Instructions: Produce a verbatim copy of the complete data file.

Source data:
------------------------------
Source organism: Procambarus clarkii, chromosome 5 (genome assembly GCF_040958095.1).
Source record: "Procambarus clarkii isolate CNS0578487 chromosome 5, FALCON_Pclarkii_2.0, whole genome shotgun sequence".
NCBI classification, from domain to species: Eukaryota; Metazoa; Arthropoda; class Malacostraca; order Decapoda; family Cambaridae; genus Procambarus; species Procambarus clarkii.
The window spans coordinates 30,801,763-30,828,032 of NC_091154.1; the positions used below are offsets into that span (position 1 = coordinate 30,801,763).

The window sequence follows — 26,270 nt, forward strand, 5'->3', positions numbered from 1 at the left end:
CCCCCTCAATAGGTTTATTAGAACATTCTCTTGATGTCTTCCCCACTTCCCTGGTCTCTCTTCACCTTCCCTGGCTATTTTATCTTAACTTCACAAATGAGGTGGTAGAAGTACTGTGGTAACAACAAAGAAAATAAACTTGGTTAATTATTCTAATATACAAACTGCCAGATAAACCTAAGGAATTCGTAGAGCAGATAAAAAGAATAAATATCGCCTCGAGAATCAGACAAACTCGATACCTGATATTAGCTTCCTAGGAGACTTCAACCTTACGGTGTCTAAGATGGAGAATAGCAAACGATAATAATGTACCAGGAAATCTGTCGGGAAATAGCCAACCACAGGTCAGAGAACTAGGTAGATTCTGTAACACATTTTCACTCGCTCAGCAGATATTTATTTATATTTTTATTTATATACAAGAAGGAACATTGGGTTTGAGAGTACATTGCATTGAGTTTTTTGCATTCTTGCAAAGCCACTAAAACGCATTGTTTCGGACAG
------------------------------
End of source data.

Source organism: Procambarus clarkii, chromosome 5 (genome assembly GCF_040958095.1).
Source record: "Procambarus clarkii isolate CNS0578487 chromosome 5, FALCON_Pclarkii_2.0, whole genome shotgun sequence".
NCBI classification, from domain to species: Eukaryota; Metazoa; Arthropoda; class Malacostraca; order Decapoda; family Cambaridae; genus Procambarus; species Procambarus clarkii.
The window spans coordinates 30,801,763-30,828,032 of NC_091154.1; the positions used below are offsets into that span (position 1 = coordinate 30,801,763).

The window sequence follows — 26,270 nt, forward strand, 5'->3', positions numbered from 1 at the left end:
CCCCCTCAATAGGTTTATTAGAACATTCTCTTGATGTCTTCCCCACTTCCCTGGTCTCTCTTCACCTTCCCTGGCTATTTTATCTTAACTTCACAAATGAGGTGGTAGAAGTACTGTGGTAACAACAAAGAAAATAAACTTGGTTAATTATTCTAATATACAAACTGCCAGATAAACCTAAGGAATTCGTAGAGCAGATAAAAAGAATAAATATCGCCTCGAGAATCAGACAAACTCGATACCTGATATTAGCTTCCTAGGAGACTTCAACCTTACGGTGTCTAAGATGGAGAATAGCAAACGATAATAATGTACCAGGAAATCTGTCGGGAAATAGCCAACCACAGGTCAGAGAACTAGGTAGATTCTGTAACACATTTTCACTCGCTCAGCAGATATTTATTTATATTTTTATTTATATACAAGAAGGAACATTGGGTTTGAGAGTACATTGCATTGAGTTTTTTGCATTCTTGCAAAGCCACTAAAACGCATTGTTTCGGACAG